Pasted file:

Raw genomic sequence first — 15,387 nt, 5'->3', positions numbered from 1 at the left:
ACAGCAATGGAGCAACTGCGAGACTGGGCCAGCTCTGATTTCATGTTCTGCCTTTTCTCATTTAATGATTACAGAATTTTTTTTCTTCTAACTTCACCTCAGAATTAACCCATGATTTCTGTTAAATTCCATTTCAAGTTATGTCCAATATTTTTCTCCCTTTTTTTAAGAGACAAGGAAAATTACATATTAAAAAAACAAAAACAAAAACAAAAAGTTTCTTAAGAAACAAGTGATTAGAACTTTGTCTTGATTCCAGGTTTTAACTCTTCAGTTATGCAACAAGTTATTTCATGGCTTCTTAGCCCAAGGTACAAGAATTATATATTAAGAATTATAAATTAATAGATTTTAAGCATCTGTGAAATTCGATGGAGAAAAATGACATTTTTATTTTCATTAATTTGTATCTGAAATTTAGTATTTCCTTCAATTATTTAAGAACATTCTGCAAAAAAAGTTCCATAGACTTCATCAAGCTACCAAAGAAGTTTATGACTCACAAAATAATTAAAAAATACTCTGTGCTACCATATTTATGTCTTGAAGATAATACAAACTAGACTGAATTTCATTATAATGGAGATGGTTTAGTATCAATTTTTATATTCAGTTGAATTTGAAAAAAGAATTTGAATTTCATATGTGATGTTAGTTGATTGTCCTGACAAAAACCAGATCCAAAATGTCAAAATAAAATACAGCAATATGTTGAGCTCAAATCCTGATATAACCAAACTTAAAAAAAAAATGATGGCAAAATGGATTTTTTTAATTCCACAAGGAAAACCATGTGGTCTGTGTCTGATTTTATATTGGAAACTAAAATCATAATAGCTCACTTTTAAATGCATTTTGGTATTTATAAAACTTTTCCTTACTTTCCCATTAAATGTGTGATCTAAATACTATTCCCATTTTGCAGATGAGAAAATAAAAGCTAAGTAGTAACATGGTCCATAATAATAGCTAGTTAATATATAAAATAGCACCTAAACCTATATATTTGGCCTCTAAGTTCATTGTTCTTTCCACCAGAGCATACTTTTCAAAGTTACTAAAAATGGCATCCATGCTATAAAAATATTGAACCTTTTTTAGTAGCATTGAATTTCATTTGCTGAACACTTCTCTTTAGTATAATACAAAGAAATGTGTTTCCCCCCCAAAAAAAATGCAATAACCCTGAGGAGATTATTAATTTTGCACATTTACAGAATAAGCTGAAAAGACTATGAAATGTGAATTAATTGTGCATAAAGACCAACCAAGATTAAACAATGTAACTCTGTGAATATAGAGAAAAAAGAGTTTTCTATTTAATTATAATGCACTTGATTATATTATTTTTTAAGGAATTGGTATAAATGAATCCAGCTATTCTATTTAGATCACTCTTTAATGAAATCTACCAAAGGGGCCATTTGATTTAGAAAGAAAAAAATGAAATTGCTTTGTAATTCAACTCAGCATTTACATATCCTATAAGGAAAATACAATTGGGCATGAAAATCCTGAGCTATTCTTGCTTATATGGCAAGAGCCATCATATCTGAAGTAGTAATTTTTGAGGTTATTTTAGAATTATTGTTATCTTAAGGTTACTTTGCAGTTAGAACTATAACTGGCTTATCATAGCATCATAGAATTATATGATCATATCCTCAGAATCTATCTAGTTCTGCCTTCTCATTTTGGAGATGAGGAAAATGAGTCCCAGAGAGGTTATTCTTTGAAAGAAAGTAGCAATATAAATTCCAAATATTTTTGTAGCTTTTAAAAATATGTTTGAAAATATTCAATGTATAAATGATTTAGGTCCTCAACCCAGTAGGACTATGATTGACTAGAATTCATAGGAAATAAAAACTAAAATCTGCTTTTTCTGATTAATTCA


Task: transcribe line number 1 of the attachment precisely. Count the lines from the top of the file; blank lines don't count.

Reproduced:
Raw genomic sequence first — 15,387 nt, 5'->3', positions numbered from 1 at the left: